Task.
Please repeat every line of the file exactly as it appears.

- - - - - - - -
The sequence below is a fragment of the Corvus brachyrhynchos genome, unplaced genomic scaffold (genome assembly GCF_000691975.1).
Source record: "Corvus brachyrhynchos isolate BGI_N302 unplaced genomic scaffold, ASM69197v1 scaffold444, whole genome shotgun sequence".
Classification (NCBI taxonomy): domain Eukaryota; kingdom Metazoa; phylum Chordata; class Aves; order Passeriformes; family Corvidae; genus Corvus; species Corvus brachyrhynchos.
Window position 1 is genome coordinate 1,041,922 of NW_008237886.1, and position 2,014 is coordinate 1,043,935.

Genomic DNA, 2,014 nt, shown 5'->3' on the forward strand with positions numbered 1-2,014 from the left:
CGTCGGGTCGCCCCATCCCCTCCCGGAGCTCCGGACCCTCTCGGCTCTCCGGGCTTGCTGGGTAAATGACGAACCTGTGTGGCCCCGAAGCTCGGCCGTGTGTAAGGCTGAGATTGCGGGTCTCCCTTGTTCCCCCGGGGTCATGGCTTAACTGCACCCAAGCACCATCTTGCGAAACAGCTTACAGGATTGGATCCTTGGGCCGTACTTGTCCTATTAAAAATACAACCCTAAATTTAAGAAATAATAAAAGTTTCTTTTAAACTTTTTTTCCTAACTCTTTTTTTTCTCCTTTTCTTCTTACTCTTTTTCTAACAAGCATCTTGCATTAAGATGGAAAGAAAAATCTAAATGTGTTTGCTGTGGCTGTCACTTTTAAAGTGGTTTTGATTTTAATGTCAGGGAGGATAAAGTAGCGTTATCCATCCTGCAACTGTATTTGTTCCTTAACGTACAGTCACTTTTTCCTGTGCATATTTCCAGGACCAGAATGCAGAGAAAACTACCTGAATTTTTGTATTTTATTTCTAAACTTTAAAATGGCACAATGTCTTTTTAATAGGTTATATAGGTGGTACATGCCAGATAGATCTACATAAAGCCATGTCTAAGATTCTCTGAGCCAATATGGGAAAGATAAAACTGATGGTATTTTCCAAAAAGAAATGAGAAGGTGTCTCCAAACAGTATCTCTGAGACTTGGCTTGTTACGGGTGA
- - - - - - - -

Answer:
The sequence below is a fragment of the Corvus brachyrhynchos genome, unplaced genomic scaffold (genome assembly GCF_000691975.1).
Source record: "Corvus brachyrhynchos isolate BGI_N302 unplaced genomic scaffold, ASM69197v1 scaffold444, whole genome shotgun sequence".
Classification (NCBI taxonomy): domain Eukaryota; kingdom Metazoa; phylum Chordata; class Aves; order Passeriformes; family Corvidae; genus Corvus; species Corvus brachyrhynchos.
Window position 1 is genome coordinate 1,041,922 of NW_008237886.1, and position 2,014 is coordinate 1,043,935.

Genomic DNA, 2,014 nt, shown 5'->3' on the forward strand with positions numbered 1-2,014 from the left:
CGTCGGGTCGCCCCATCCCCTCCCGGAGCTCCGGACCCTCTCGGCTCTCCGGGCTTGCTGGGTAAATGACGAACCTGTGTGGCCCCGAAGCTCGGCCGTGTGTAAGGCTGAGATTGCGGGTCTCCCTTGTTCCCCCGGGGTCATGGCTTAACTGCACCCAAGCACCATCTTGCGAAACAGCTTACAGGATTGGATCCTTGGGCCGTACTTGTCCTATTAAAAATACAACCCTAAATTTAAGAAATAATAAAAGTTTCTTTTAAACTTTTTTTCCTAACTCTTTTTTTTCTCCTTTTCTTCTTACTCTTTTTCTAACAAGCATCTTGCATTAAGATGGAAAGAAAAATCTAAATGTGTTTGCTGTGGCTGTCACTTTTAAAGTGGTTTTGATTTTAATGTCAGGGAGGATAAAGTAGCGTTATCCATCCTGCAACTGTATTTGTTCCTTAACGTACAGTCACTTTTTCCTGTGCATATTTCCAGGACCAGAATGCAGAGAAAACTACCTGAATTTTTGTATTTTATTTCTAAACTTTAAAATGGCACAATGTCTTTTTAATAGGTTATATAGGTGGTACATGCCAGATAGATCTACATAAAGCCATGTCTAAGATTCTCTGAGCCAATATGGGAAAGATAAAACTGATGGTATTTTCCAAAAAGAAATGAGAAGGTGTCTCCAAACAGTATCTCTGAGACTTGGCTTGTTACGGGTGA